Timothy J. Keller is an American author, speaker, preacher, and the founding pastor of Redeemer Presbyterian Church in New York City. He is the author of several books, including “The Reason for God: Belief in an Age of Skepticism.”

“The Meaning of Marriage” touches on topics that all readers can relate to, starting with the role of marriage in our culture, its history and the pessimism that is often associated with it. The Kellers also discuss the feelings of and acts of love, romantic relationships, gender roles, singleness, and the role of sex in a marriage.

I saw a lot of things in his lecture that echo my own views. One point where we agree is on not just looking for traits and virtues in the other person, but in seeing how they handle conflict and solve problems with you.  You have to give the other person things to do and see if they make progress and work cooperatively with you. Wes, who linked me the lecture, introduced the link by saying that this is the way that Christians should explain marriage to non-Christians. I agree, and I’ve added the book to my cart.

Here’s an article entitled “You Never Marry the Right Person“, that discusses one of the points in the lecture.

Excerpt:

In generations past, there was far less talk about “compatibility” and finding the ideal soul-mate. Today we are looking for someone who accepts us as we are and fulfills our desires, and this creates an unrealistic set of expectations that frustrates both the searchers and the searched for.

[…]The Bible explains why the quest for compatibility seems to be so impossible. As a pastor I have spoken to thousands of couples, some working on marriage-seeking, some working on marriage-sustaining and some working on marriage-saving. I’ve heard them say over and over, “Love shouldn’t be this hard, it should come naturally.” In response I always say something like: “Why believe that? Would someone who wants to play professional baseball say, ‘It shouldn’t be so hard to hit a fastball’? Would someone who wants to write the greatest American novel of her generation say, ‘It shouldn’t be hard to create believable characters and compelling narrative’?” The understandable retort is: “But this is not baseball or literature. This is love. Love should just come naturally if two people are compatible, if they are truly soul-mates. “

The Christian answer to this is that no two people are compatible. Duke University Ethics professor Stanley Hauerwas has famously made this point:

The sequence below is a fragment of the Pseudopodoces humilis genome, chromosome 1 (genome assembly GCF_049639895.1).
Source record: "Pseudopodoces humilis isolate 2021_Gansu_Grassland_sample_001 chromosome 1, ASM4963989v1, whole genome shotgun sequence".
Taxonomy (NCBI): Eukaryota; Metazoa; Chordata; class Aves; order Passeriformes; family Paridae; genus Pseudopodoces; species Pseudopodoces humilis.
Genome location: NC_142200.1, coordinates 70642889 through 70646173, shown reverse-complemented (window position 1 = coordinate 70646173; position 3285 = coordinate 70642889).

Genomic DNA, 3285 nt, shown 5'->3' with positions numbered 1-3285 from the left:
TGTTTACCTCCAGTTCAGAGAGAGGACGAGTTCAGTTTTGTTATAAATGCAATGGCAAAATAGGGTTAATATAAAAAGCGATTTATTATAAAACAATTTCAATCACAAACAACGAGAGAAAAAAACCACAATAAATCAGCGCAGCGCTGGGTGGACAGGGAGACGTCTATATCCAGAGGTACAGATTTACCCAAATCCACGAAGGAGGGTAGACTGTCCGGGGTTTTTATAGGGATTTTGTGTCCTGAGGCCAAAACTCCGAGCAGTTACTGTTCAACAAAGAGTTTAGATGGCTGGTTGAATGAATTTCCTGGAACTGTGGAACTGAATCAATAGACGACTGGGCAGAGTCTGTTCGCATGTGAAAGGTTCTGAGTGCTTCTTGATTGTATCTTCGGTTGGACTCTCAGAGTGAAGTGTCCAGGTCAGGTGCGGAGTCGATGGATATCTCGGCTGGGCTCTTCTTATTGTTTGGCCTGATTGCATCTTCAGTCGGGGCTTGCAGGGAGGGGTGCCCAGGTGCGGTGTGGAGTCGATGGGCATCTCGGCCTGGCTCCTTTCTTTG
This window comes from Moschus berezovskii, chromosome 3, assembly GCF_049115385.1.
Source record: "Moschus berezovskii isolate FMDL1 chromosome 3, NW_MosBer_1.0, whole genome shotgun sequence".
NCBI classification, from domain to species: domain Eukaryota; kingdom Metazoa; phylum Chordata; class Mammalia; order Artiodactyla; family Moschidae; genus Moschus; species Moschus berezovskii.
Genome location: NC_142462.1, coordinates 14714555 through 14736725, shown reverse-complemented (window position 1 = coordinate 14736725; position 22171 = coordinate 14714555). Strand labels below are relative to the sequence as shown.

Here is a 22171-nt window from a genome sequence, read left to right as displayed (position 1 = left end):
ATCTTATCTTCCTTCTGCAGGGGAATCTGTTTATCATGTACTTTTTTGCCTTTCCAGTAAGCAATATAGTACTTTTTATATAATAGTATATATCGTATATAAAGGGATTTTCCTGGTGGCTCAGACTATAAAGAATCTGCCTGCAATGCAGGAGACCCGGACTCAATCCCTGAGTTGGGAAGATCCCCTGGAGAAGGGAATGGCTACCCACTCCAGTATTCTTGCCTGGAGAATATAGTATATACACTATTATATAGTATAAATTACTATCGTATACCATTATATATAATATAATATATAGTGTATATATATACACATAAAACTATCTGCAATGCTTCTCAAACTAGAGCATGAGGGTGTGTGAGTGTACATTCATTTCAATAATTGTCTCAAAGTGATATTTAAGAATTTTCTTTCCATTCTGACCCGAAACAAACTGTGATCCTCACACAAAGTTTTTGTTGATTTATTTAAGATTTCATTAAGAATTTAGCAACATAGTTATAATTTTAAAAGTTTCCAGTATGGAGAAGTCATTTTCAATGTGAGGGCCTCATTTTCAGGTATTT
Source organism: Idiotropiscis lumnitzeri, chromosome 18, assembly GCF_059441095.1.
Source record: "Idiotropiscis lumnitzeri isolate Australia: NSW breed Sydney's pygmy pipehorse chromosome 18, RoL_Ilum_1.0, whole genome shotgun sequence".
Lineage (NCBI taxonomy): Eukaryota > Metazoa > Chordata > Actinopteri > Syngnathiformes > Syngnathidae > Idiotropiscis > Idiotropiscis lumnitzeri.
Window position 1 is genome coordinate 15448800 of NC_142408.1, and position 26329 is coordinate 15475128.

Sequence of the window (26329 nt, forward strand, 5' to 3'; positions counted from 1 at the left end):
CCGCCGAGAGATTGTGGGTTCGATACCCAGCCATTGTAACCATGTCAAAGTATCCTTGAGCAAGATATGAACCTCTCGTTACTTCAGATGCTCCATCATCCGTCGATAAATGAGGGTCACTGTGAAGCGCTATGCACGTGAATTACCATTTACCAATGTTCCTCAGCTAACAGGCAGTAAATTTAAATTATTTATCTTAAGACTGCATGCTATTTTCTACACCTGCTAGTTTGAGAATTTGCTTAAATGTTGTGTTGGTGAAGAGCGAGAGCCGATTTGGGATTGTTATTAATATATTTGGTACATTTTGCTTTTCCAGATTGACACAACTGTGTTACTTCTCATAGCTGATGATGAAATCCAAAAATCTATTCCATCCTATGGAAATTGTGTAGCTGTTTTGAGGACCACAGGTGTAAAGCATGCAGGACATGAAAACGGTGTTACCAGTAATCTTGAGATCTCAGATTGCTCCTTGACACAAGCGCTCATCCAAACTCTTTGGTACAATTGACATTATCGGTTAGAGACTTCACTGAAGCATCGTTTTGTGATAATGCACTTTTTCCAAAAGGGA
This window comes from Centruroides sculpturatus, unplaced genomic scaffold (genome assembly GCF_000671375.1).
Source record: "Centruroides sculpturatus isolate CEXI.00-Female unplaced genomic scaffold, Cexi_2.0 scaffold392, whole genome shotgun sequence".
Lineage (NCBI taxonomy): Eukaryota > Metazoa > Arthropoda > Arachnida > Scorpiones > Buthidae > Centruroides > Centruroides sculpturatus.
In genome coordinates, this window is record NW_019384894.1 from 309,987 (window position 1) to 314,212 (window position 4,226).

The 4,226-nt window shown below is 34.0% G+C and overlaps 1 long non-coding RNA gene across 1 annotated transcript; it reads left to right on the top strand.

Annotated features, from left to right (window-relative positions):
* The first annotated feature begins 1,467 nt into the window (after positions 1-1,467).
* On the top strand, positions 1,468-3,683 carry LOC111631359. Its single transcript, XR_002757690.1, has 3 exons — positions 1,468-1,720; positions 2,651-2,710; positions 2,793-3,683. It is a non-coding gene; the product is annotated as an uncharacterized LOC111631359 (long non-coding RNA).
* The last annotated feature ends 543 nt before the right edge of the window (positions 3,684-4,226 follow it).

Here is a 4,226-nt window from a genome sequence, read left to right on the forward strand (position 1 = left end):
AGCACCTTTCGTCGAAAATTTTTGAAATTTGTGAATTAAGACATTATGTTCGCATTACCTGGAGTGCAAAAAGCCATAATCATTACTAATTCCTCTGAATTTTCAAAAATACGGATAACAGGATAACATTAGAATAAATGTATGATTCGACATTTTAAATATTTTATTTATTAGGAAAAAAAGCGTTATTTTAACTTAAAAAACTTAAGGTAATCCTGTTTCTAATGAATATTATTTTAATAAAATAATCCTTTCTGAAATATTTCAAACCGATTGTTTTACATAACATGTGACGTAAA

Destructive to marriage is the self-fulfillment ethic that assumes marriage and the family are primarily institutions of personal fulfillment, necessary for us to become “whole” and happy. The assumption is that there is someone just right for us to marry and that if we look closely enough we will find the right person. This moral assumption overlooks a crucial aspect to marriage. It fails to appreciate the fact that we always marry the wrong person.We never know whom we marry; we just think we do. Or even if we first marry the right person, just give it a while and he or she will change. For marriage, being [the enormous thing it is] means we are not the same person after we have entered it. The primary challenge of marriage is learning how to love and care for the stranger to whom you find yourself married.

Hauerwas gives us the first reason that no two people are compatible for marriage, namely, that marriage profoundly changes us. But there is another reason. Any two people who enter into marriage are spiritually broken by sin, which among other things means to be self-centered—living lifeincurvatus in se. As author Denis de Rougemont said, “Why should neurotic, selfish, immature people suddenly become angels when they fall in love … ?” That is why a good marriage is more painfully hard to achieve than athletic or artistic prowess. Raw, natural talent does not enable you to play baseball as a pro or write great literature without enduring discipline and enormous work. Why would it be easy to live lovingly and well with another human being in light of what is profoundly wrong within our human nature? Indeed, many people who have mastered athletics and art have failed miserably at marriage. So the biblical doctrine of sin explains why marriage—more than anything else that is good and important in this fallen world—is so painful and hard.